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May 29, 2024

When Are Demand and Supply Shocks ‘Drivers’ of Inflation?

In this recurring column, Kartik Athreya, the New York Fed’s Director of Research, draws connections between broader economic policy issues and our everyday lives.

A type of statement one frequently hears, and that I myself sometimes make, is that “inflation is being driven by item X being stuck in a supply-chain mess,” or “item Y being suddenly in great demand,” and so on.

Such statements are a natural instinct for many of us—perhaps because they’re empirically reasonable. But these statements are not automatic—they are not always or necessarily true. Instead, our ability to make them reflects a deeper policy success in which inflation is generally, but imperfectly, controlled. Paradoxically, it is good inflation control that lets us speak of deviations in inflation from the norm as being “driven” by some one-off force like an earthquake or a supply chain snafu.

Think of a world where people do just two things: eat apples and take boat rides (representing broader sectors in our economy like “goods” and “services”). Let’s say apples are $1 each and boat rides are $10 per ride. Now let’s say there’s a huge frost that kills off half of the apple trees. Our intuition tells us that whatever else transpires, apples must get pricier in terms of how many boat rides you have to give up to get one—after all, apples are now much harder to find relative to the one other item that people consume in our imagined world. But, if we price things like we do in our real world—in dollars—it doesn’t have to be that the dollar price of apples rises.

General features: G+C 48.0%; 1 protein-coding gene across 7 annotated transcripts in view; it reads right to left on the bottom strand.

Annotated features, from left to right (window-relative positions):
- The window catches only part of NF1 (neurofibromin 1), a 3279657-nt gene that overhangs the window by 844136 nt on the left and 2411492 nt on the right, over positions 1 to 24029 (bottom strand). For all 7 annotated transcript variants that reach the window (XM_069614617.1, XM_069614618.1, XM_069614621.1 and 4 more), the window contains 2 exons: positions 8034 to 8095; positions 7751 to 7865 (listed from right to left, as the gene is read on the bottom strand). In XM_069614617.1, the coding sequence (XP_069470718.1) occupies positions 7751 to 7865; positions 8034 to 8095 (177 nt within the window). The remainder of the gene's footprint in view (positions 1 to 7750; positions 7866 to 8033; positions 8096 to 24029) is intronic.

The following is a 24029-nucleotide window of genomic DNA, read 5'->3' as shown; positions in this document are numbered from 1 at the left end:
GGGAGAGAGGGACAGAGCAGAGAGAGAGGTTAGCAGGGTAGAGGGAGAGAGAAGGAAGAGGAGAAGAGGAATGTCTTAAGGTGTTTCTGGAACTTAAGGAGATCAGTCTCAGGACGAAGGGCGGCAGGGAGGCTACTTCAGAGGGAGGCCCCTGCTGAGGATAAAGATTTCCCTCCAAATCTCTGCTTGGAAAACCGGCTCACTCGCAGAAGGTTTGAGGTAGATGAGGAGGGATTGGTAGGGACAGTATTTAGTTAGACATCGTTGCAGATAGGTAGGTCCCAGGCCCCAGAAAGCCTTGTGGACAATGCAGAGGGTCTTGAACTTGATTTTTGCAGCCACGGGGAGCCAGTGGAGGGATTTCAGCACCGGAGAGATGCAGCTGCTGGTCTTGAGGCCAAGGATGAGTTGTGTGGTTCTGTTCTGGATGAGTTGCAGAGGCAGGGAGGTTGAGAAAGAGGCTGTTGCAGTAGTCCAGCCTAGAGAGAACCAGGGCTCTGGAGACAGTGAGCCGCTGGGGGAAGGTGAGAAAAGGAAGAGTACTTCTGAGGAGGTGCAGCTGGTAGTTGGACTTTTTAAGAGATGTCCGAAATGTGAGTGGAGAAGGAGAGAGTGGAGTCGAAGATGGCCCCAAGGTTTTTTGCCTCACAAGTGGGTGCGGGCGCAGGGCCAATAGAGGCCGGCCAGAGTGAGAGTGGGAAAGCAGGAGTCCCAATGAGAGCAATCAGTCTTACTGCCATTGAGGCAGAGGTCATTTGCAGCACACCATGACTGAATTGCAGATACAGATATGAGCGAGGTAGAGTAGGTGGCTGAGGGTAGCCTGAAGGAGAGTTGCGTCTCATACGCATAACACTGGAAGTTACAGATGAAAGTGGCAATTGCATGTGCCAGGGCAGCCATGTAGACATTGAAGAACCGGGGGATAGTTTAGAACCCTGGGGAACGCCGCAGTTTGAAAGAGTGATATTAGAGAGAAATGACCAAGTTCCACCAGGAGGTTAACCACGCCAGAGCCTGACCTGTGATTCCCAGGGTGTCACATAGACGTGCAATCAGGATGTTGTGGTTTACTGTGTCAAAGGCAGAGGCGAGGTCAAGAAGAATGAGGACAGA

This probably sounds strange, so let me offer some examples. Let’s say that following the frost, apples did get pricier in dollar terms—rising to $2 per apple. That seems directionally correct. But now imagine that boat rides also doubled in price. Has anything actually changed in terms of how much of one of these things you must give up to get the other? Clearly not. And that does not look like what we’d expect to ensue from the post-frost situation—namely, apples are not more precious than before in any meaningful manner.

Now imagine that instead of rising, apples prices stayed at $1, but the price of boat rides fell. Now each apple you eat does mean giving up more boat rides than before. So, apples have indeed gotten more valuable—in very real terms—in the wake of the frost, just as we would expect.

Or imagine yet another case: that apple and boat-ride prices both fall, but boat-ride prices fall by more! This too would deliver us an increase in the relative value of apples.

In the last two examples, the market delivered a relative-price hike for apples, just as we know it must. But in both cases, it did so along with a deflation in the wake of the apple frost, as the dollar price of neither item rose, and that of at least one fell.

Clearly, then, there is no necessary connection between things that change the scarcity of an item (here, apples) and the overall inflation rate. Our examples clarify instead that the change in the dollar price of apples (or boat rides) really could go any which way, so long as apple prices rise relative to boat rides.

Yet none of the changes I’ve described seem very natural. So, what gives? Well, mechanically, we know that for apple scarcity to “drive” inflation, as our intuition suggests, we need apple prices to do the bulk of the moving, and boat prices to do relatively little. And here in the United States (and in most other places), this is certainly what we would expect upon a frost. Indeed, I’d personally expect apple prices to spike and boat ride prices to do nothing at all, leading us to then measure the price of the daily basket of apples and boat rides as having risen. In other words, I’d expect a burst of inflation!